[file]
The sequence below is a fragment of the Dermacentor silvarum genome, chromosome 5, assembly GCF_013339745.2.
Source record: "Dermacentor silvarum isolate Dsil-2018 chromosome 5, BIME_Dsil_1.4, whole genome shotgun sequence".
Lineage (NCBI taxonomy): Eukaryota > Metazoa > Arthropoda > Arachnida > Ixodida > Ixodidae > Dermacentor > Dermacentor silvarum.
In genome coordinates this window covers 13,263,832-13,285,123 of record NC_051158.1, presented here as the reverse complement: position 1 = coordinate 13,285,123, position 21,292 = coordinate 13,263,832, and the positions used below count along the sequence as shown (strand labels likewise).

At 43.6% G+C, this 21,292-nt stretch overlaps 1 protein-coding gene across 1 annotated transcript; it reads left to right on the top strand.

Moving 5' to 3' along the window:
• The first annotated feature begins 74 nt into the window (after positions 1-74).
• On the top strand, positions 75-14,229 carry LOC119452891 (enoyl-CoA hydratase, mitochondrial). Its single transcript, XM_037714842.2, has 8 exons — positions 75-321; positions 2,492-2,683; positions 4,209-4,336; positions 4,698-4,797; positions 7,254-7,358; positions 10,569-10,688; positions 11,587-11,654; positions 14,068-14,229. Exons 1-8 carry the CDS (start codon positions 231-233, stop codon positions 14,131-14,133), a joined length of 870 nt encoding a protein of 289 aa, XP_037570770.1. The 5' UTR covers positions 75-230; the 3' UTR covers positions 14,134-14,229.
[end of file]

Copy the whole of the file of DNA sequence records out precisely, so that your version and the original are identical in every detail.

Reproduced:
The sequence below is a fragment of the Dermacentor silvarum genome, chromosome 5, assembly GCF_013339745.2.
Source record: "Dermacentor silvarum isolate Dsil-2018 chromosome 5, BIME_Dsil_1.4, whole genome shotgun sequence".
Lineage (NCBI taxonomy): Eukaryota > Metazoa > Arthropoda > Arachnida > Ixodida > Ixodidae > Dermacentor > Dermacentor silvarum.
In genome coordinates this window covers 13,263,832-13,285,123 of record NC_051158.1, presented here as the reverse complement: position 1 = coordinate 13,285,123, position 21,292 = coordinate 13,263,832, and the positions used below count along the sequence as shown (strand labels likewise).

At 43.6% G+C, this 21,292-nt stretch overlaps 1 protein-coding gene across 1 annotated transcript; it reads left to right on the top strand.

Moving 5' to 3' along the window:
• The first annotated feature begins 74 nt into the window (after positions 1-74).
• On the top strand, positions 75-14,229 carry LOC119452891 (enoyl-CoA hydratase, mitochondrial). Its single transcript, XM_037714842.2, has 8 exons — positions 75-321; positions 2,492-2,683; positions 4,209-4,336; positions 4,698-4,797; positions 7,254-7,358; positions 10,569-10,688; positions 11,587-11,654; positions 14,068-14,229. Exons 1-8 carry the CDS (start codon positions 231-233, stop codon positions 14,131-14,133), a joined length of 870 nt encoding a protein of 289 aa, XP_037570770.1. The 5' UTR covers positions 75-230; the 3' UTR covers positions 14,134-14,229.